Al­though pho­to­graphic self-por­traits have been around since 1839, when da­guerreo­type pi­o­neer Robert Cor­nelius took a pic­ture of him­self out­side his fam­ily’s store in Philadel­phia (whether he had the help of an as­sis­tant is not known), it was not un­til the in­ven­tion of the com­pact dig­i­tal cam­era that the selfie boomed in pop­u­lar­ity.

There was some ex­per­i­men­ta­tion with the selfie in the 1970s – most notably by Andy Warhol – when the Po­laroid cam­era came of age and freed am­a­teur pho­tog­ra­phers from the tyranny of the dark­room. But

film was ex­pen­sive and it wasn’t un­til the advent of dig­i­tal that pho­to­graphs be­came truly in­stan­ta­neous. The fact that we no longer had to traipse to our lo­cal chemist to de­velop a roll of hol­i­day snaps en­cour­aged us to ex­per­i­ment – af­ter all, on a dig­i­tal cam­era, the im­age could be eas­ily deleted if we didn’t like the re­sults. A selfie could be done with the timer but­ton or by hold­ing the cam­era at arm’s length, if you didn’t mind the loom­ing tun­nel of flesh dog-ear­ing one cor­ner of the im­age.

As a re­sult, im­ages tagged as #selfie be­gan ap­pear­ing on the photo-shar­ing web­site Flickr as early as 2004. But it was the in­tro­duc­tion of smart­phones – most cru­cially the iPhone 4, which came along in 2010 with a front­fac­ing cam­era – that made the selfie go vi­ral.

Ac­cord­ing to the lat­est Aus­tralia Me­dia and Com­mu­ni­ca­tion Au­thor­ity re­port, one in two adults, or 8.7 mil­lion of us, owns a smart­phone and a re­cent sur­vey of more than 800 teenagers by the Pew Re­search Cen­tre in Amer­ica found that 91 per cent posted pho­tos of them­selves on­line – up from 79 per cent in 2006.

Re­cently, the Chi­nese man­u­fac­turer Huawei un­veiled plans for a new smart­phone with “in­stant facial beauty sup­port” soft­ware, which re­duces wrin­kles and blends skin tone.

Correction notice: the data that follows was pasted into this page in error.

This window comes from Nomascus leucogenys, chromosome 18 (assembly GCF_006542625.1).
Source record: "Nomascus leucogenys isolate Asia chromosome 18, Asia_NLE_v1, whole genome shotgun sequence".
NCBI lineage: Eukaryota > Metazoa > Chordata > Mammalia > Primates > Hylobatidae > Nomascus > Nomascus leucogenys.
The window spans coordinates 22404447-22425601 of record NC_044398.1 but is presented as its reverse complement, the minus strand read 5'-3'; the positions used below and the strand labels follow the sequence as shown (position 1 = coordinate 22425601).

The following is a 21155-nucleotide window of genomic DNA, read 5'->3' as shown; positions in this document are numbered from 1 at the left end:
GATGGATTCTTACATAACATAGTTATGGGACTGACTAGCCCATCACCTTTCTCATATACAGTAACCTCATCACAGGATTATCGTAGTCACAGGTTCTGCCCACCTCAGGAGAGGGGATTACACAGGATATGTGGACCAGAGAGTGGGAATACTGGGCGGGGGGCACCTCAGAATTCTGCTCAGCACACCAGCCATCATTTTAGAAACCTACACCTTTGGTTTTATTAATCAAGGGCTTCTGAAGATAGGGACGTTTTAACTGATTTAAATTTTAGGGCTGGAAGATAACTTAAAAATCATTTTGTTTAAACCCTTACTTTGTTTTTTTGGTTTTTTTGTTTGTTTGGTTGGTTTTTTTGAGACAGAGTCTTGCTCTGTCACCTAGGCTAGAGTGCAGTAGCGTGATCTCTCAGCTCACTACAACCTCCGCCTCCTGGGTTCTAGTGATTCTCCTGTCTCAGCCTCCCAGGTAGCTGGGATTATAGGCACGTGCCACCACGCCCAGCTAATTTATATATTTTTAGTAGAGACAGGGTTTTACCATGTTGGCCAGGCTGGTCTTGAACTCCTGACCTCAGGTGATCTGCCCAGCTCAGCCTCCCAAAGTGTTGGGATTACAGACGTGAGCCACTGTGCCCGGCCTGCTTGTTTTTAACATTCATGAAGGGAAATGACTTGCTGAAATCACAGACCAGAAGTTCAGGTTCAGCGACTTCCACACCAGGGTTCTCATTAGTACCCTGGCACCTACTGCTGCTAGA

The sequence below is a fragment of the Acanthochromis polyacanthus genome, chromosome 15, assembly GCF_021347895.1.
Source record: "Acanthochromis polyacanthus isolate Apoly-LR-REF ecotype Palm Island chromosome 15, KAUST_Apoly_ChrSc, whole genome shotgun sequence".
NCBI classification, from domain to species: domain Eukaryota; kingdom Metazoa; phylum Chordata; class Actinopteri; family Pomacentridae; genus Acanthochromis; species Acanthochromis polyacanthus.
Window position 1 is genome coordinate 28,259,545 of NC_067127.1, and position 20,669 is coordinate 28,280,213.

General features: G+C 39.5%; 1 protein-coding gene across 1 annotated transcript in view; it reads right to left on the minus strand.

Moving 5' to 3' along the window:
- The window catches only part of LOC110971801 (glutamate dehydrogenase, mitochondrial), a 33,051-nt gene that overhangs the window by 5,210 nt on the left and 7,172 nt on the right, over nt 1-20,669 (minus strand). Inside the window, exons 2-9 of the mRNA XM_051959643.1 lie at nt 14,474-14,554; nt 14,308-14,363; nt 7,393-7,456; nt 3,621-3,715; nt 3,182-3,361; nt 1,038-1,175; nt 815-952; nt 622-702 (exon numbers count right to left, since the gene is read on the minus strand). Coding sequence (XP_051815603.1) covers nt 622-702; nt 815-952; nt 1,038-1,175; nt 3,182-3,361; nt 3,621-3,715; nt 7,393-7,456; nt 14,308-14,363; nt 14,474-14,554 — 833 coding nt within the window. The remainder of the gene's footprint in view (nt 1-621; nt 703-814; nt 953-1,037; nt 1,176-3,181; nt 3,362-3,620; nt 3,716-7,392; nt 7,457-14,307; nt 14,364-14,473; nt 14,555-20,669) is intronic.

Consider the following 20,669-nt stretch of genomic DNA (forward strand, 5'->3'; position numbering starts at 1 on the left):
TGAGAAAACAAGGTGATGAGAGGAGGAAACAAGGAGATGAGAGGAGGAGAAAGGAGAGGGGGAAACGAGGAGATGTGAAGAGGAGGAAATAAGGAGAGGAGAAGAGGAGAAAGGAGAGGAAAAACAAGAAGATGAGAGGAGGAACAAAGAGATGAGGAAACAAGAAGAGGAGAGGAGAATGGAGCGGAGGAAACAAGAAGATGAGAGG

“A lot of the cam­eras on smart­phones are in­cred­i­bly good,” says Michael Pritchard, the di­rec­tor gen­eral of the Royal Pho­to­graphic So­ci­ety.

“The rise of dig­i­tal cam­eras and the iPhone co­in­cided with the fact that there are a lot more sin­gle peo­ple around [than be­fore]. The num­ber of sin­gle-oc­cu­pancy house­holds is ris­ing, more peo­ple are di­vorc­ing and liv­ing sin­gle lives and peo­ple go on hol­i­day by them­selves more and don’t have any­one else to take the pic­ture. That’s one rea­son I take self­ies: be­cause I do ac­tu­ally want to record where I am.”

But if self­ies are sim­ply an ex­er­cise in record­ing pri­vate mem­o­ries and charting the course of our lives, then why do we feel such a press­ing need to share them with hun­dreds and thou­sands of friends and strangers on­line? To some, the selfie has be­come the ul­ti­mate sym­bol of the nar­cis­sis­tic age. Its in­stan­ta­neous na­ture en­cour­ages su­per­fi­cial­ity – or so the ar­gu­ment goes. One of the pos­si­ble side-ef­fects has been that we care more than ever be­fore about how we ap­pear and, as a con­se­quence, so­cial ac­cep­tance comes only when the out­side world ac­cepts the way we look, rather than en­dors­ing the work we do or the way we be­have off-cam­era.

The Amer­i­can writer John Paul Tit­low has de­scribed selfie-shar­ing as: “a high school pop­u­lar­ity con­test on dig­i­tal steroids”. In an ar­ti­cle pub­lished on the web­site Read­Write ear­lier this year, Tit­low ar­gued that selfie users “are seek­ing some kind of ap­proval from their peers and the larger com­mu­nity, which thanks to the in­ter­net is now ef­fec­tively in­fi­nite”.

In­deed, al­though many peo­ple who post pic­tures of them­selves on the in­ter­net do so in the be­lief that it will only ever be seen by their group of friends on any given so­cial net­work, the truth is that the im­ages can be viewed and used by other agen­cies.

There are now en­tire porn sites de­voted to the “am­a­teur” naked selfie and con­cerns have re­cently been raised that jilted lovers can seek their re­venge by mak­ing ex­plicit im­ages of their ex pub­licly avail­able on­line.

The pre­pon­der­ance of young women pos­ing for self­ies in a state of undress is a po­ten­tially wor­ry­ing is­sue. When the model Cara Delev­ingne In­sta­grammed a pic­ture of her nip­ples pok­ing through a black lace top, it rapidly got more than 60,000 “Likes”.